The crowd that greeted U.S. Sens. Saxby Chambliss and Johnny Isakson for a town hall meeting Wednesday at Altamaha Technical College in Jesup was mostly supportive of the Republican politicians, voicing concerns rather than anger.
Residents asked Georgia’s senators how they propose to create jobs and stimulate the economy, and which social programs they would cut.
“I hope to hear about some increased funding for community action agencies,” Wayne Crawford said before the town hall began. Crawford is the executive board vice chairperson for Concerted Services Inc., a community action agency that covers 18 South Georgia counties, including Long County.
“Everybody has had funding cuts and budget cuts,” he said.
Crawford added that the nation’s joblessness hit close to home for his family.
“I have a son who was three years without a job,” he said. “He’d be on the computer every day looking for work.”
Crawford said his son finally found work but must relocate from Georgia to Virginia to take the job.
“I’m going to miss my grandchildren,” he said. “My son used to live behind me.”
The 72-year-old retired Navy man also said he doesn’t want the government to drastically cut defense dollars.
“If they start cutting defense money, Hinesville is going to be hurting. Really, every military town is,” Crawford said.
Former Walthourville Mayor Henry Frasier attended to find out why Chambliss and Isakson voted the way they did on the recent bill to raise the federal government’s debt ceiling and to see if they can avoid further political infighting and work with Democrats to solve the nation’s problems. Chambliss voted against raising the deficit and Isakson voted for it.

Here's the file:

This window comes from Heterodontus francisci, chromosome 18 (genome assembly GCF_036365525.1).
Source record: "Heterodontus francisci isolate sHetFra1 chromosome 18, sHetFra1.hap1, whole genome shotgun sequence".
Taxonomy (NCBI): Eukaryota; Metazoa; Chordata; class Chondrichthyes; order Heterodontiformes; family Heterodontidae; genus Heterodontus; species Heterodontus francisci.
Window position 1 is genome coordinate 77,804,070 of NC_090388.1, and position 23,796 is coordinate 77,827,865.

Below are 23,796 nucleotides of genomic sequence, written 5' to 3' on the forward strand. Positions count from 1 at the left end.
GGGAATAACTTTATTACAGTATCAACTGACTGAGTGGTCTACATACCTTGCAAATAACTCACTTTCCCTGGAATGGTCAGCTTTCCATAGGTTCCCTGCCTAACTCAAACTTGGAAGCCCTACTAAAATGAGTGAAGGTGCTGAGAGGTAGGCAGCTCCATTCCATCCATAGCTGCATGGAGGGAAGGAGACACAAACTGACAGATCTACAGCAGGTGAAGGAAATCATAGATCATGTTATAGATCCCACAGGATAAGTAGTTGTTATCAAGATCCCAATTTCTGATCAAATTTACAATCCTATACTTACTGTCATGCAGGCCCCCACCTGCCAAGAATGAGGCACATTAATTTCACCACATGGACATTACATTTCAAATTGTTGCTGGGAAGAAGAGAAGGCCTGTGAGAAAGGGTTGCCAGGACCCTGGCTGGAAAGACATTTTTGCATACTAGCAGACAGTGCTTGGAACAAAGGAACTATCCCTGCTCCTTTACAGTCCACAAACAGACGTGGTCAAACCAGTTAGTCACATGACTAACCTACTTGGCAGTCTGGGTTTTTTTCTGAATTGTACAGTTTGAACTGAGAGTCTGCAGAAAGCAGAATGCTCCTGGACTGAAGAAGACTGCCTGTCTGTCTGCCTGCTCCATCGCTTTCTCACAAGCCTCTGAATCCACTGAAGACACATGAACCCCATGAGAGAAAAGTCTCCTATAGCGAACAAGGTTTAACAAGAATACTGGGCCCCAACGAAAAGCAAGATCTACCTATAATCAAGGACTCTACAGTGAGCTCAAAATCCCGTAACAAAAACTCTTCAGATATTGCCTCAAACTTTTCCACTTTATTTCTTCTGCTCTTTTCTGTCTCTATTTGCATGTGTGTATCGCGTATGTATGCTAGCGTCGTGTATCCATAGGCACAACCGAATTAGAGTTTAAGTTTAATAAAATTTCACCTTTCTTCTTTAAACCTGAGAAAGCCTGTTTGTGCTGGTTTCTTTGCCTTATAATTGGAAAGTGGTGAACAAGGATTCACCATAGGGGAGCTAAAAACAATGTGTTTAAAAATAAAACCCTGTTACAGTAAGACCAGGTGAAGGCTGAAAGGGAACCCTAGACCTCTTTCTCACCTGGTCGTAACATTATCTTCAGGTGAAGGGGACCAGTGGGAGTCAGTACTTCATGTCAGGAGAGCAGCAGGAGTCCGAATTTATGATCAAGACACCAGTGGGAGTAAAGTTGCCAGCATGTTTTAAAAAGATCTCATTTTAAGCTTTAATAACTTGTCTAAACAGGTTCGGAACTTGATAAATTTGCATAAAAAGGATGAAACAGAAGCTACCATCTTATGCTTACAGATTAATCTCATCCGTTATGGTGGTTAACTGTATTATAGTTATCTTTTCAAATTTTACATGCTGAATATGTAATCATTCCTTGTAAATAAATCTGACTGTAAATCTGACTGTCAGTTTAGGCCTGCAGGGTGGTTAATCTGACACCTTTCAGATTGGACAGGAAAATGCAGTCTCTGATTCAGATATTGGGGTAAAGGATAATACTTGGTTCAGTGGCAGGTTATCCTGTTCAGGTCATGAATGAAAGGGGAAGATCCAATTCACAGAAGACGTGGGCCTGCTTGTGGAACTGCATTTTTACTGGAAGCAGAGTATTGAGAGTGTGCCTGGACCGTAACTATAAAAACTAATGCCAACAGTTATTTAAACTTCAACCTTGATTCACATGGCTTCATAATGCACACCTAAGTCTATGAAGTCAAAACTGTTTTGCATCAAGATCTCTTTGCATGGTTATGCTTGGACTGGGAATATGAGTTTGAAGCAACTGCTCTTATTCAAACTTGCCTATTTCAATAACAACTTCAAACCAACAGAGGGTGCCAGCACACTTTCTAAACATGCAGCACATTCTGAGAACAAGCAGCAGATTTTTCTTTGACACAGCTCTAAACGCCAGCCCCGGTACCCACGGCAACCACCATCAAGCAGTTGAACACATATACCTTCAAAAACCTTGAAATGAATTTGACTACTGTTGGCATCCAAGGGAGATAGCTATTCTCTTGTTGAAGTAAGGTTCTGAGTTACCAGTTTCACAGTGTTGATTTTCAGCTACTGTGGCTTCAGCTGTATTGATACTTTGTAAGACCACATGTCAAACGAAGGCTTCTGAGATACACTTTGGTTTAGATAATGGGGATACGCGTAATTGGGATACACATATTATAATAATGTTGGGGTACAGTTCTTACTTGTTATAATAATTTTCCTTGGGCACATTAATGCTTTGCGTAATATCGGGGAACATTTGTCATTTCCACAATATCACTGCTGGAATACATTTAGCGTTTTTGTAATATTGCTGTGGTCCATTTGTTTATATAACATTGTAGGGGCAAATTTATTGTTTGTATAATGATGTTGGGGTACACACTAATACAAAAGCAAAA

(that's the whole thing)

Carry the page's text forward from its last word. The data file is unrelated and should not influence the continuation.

“Will we go through the same process or work together to get something done?” Fraiser asked.
Both senators said they are willing to “reach across the aisle” and work with Democrats to solve the country’s ills, with job creation at the top of the list. However, both reiterated budget cuts must be made, suggesting there was duplication of services among social programs and therefore some of those programs could be eliminated.
Isakson and Chambliss outlined their plan to get America back on track. They said government regulations on industry are too rigid, and easing those regulations would motivate businesses to invest in projects and begin hiring again.
Chambliss and Isakson also sat down with reporters after the town hall to discuss local issues.
Isakson said the Savannah harbor deepening project would bring 300,000 jobs to Georgia, “either directly or indirectly.”
“We’re doing all we can to get federal contributions to the project,” he said. Chambliss and Isakson agreed funding the project is “a constitutional responsibility” because it would be one way for Congress to spur job creation and economic growth. Isakson and Chambliss are working to secure $105 million for the project. Plans are to deepen the harbor channel from 42 to 48 feet to allow larger ships to pass through and therefore attract more business to the region and state, the senators explained.
Both Chambliss and Isakson also support bringing more troops to Fort Stewart-Hunter Army Airfield, especially after a 5th brigade was canceled in July 2009. These troops eventually could come from Europe, where the Army is downsizing, they said.
However, Chambliss said soldiers likely would not come to Fort Stewart from Fort Benning, which is planning to expand its training area. Local leaders have recommended bringing the 3rd Heavy Brigade Combat Team to Fort Stewart, rather than have the Army purchase 83,000 acres for the expansion in Columbus.
Chambliss said the expansion is for a specific purpose, which is to allow more space for special-operations training.
“It’s not a done deal yet,” he stressed.